“…what really matters in life is not so much what we do. What matters most is what God chooses to do through us.” Charles “Chuck” Colson.
Our culture is enamored with success. With some areas of success come fame, witness athletes, authors, movie directors, musicians, and many others. Part of the equation of cultural success is having enough people know of your success. Those previously mentioned have the advantage of notoriety to disseminate their achievements.
But one thing underlies all those accomplishments and our recognition of them: the centering of the recognition on the person, on what they have done. Colsons words speak to another metric. He suggests gauging your success on how good a vessel you are for Gods actions. It is reminiscent of Romans 9:23-24
in order to make known the riches of his glory for vessels of mercy, which he has prepared beforehand for glory–even us whom he has called, not from the Jews only but also from the Gentiles? Romans 9:23-24
This is because it is God who is the potter, the one fashioning our vessel.
Hath not the potter power over the clay Romans 9:21a
O house of Israel, can I not do with you as this potter has done? declares the LORD. Behold, like the clay in the potter’s hand, so are you in my hand, O house of Israel. Jeremiah 8:16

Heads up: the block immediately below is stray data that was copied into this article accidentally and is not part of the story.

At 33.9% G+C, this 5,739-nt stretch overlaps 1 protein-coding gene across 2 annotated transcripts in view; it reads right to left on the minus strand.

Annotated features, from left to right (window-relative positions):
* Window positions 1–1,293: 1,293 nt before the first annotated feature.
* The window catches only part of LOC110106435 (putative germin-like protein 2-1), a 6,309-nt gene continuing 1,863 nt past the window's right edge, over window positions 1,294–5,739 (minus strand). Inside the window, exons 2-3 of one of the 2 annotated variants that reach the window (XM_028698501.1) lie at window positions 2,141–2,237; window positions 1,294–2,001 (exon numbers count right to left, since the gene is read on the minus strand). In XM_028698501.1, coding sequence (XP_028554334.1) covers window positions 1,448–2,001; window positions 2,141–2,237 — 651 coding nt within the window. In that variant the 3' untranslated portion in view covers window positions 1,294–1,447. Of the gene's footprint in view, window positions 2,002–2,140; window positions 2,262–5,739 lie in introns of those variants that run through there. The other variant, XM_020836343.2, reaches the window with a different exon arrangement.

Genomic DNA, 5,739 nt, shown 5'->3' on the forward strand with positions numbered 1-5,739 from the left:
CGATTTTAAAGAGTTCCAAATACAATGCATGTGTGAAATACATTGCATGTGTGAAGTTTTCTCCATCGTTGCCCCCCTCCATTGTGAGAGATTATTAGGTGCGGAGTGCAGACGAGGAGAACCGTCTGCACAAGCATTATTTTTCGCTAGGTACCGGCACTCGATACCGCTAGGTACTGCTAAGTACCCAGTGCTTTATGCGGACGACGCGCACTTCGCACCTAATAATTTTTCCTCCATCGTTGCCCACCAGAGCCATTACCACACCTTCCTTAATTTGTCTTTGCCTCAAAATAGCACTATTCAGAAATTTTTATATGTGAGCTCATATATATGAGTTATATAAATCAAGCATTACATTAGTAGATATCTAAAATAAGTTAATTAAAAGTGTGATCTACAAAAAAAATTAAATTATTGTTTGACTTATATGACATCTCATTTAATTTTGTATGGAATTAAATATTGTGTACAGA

But now, O LORD, thou art our father; we are the clay, and thou our potter; and we all are the work of thy hand. Isaiah 64:8
What matters to you in life? How do you measure success? Hat Tip to Dawn Treader.
Thanks for the devotional thought. I wanted to add how difficult this Christ-centered focus can be for pastors. It is also a public office. There is always a desire for success, which usually means numerical growth. And yet, there is this constant pull in the Scriptures, as you have quoted, to move aside so that the focus is square upon Christ.
Piper has helped me some with this, because he apparently struggles with “being famous.” His advice (which I think I read in Future Grace) is to focus so heavily with words and actions on Christ, that He is exalted while you are forgotten (at least in the eys of others). Thus, to me, it makes sense that fame is fine, so long as your name is known precisely because you are constantly elevating the glory of God.
Paul noted in 1 Corinthians 3:6-7
We need to remember that. Besides, not all pastors are called to be evangelists and if not, the only way to increase is through births, people moving into the area, or sheep stealing. The first two are slow and the third common but wrong in most cases.
Be faithful to God and let him take the hindmost.